Melchisedec, King of Salem This term does not disclose the real name of the person who met Abraham returning from the slaughter of the kings. These are names of doctrinal import and require to be interpreted — as has already been done by Paul — that their true meaning may appear, for saith Paul (Heb. 7: 1-2), “This Melchisedec, king of Salem, priest of the most high God, who met Abraham returning from the slaughter of the kings, and blessed him; To whom also Abraham gave a tenth part of all; first being by interpretation King of righteousness," the meaning of which is that this priest of the most high God had power to impart righteousness to the persons on whose behalf he ministered, for he blessed Abraham, and Abraham's faith was accounted to him for righteousness. Christ also as a member of the Melchisedec order of priesthood is a king of righteousness, and can therefore impute righteousness to those who are sanctified by the faith which is in him. Also he is called, King of Salem, which according to Paul is being interpreted as King of Peace; that is, he is king of that peace which is made between God and the person whose faith has been accounted to him for righteousness, for we might inquire, What was the difference in Abraham's condition before God, before and after his faith was accounted to him for righteousness? We answer, Before that, he was still in his sins, but when his faith was accounted to him for righteousness his sins were forgiven, as Paul clearly shows in the fourth chapter of Romans, "For what saith the scripture? Abraham believed God, and it was counted unto him for righteousness”; and afterwards adds the apostle, in the same chapter, “David also describeth (Ps. 32: 1-2) the blessedness of the man, unto whom God imputeth righteousness without works, saving, Blessed are they whose iniquities are forgiven, and whose sins are covered. Blessed is the man to whom the Lord will not impute sin."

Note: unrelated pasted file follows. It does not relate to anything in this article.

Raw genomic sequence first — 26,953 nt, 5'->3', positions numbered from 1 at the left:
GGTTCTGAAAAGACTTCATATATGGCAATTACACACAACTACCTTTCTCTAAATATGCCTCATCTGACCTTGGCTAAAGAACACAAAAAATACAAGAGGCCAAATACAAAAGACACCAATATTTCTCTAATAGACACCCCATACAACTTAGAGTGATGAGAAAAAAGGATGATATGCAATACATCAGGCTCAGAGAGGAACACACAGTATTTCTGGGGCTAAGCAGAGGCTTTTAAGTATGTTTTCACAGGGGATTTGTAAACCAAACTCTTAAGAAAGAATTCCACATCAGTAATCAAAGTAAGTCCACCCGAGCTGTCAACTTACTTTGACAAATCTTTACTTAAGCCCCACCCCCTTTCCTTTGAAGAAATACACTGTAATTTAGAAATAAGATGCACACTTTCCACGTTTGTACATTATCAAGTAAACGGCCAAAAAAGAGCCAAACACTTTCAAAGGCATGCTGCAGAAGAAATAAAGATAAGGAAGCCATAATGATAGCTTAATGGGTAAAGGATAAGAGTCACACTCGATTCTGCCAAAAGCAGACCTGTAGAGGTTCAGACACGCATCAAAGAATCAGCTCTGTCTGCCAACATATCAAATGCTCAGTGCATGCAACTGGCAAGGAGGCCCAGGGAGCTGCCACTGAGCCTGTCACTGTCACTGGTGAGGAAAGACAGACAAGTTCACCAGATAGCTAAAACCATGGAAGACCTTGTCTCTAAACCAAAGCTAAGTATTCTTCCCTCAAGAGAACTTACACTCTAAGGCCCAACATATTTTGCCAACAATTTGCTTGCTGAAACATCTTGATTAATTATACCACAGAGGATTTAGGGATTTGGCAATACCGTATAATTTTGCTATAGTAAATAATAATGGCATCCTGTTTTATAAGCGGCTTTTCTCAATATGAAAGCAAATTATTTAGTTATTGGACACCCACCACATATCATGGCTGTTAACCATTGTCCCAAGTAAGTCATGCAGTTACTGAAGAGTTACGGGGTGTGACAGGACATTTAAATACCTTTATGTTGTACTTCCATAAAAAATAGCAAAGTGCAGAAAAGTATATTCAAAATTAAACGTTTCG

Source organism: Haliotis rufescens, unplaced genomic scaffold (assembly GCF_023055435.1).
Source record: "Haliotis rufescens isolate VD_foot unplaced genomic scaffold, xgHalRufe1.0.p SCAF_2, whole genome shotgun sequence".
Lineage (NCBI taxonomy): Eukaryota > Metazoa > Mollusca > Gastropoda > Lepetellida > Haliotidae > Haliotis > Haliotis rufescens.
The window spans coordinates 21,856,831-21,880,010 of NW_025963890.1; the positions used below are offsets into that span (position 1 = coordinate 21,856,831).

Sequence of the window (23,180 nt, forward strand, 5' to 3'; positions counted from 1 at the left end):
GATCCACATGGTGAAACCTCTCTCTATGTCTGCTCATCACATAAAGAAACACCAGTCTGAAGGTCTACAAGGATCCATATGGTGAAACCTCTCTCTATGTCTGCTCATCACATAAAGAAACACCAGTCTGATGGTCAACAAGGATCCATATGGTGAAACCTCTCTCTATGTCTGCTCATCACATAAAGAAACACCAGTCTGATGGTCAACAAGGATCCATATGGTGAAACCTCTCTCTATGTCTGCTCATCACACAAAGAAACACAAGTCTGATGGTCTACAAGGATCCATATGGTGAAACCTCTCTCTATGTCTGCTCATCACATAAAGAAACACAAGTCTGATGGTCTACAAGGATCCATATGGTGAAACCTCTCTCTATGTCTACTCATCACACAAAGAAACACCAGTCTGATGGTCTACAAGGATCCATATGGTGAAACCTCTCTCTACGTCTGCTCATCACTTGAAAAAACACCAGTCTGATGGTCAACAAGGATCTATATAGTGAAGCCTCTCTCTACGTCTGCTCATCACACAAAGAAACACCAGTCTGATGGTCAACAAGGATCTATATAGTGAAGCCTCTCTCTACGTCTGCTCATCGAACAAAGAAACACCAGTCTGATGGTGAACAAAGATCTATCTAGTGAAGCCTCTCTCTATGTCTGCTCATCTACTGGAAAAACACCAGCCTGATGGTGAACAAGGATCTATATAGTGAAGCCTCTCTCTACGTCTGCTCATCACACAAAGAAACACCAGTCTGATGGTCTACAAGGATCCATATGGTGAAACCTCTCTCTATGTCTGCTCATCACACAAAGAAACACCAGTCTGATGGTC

This shows that when a man's faith in the promises of God is imputed to him for righteousness, his sins are forgiven; and therefore if a man is ignorant of the promises of God, there is no forgiveness of sins for him till he learns and believes them. When a man's sins are forgiven, peace is established between that man and God. Christ is therefore a King of peace like unto Melchisedec, so Paul says, “Therefore being justified by faith we have peace with God” (Rom. 5:1). And again he says, “For he (Christ) is our peace, who hath made both one (Jew and Gentile) and hath broken down the middle wall of partition between us ” (Eph. 2:14). He is called the Prince of Peace" (Isa. 9:6).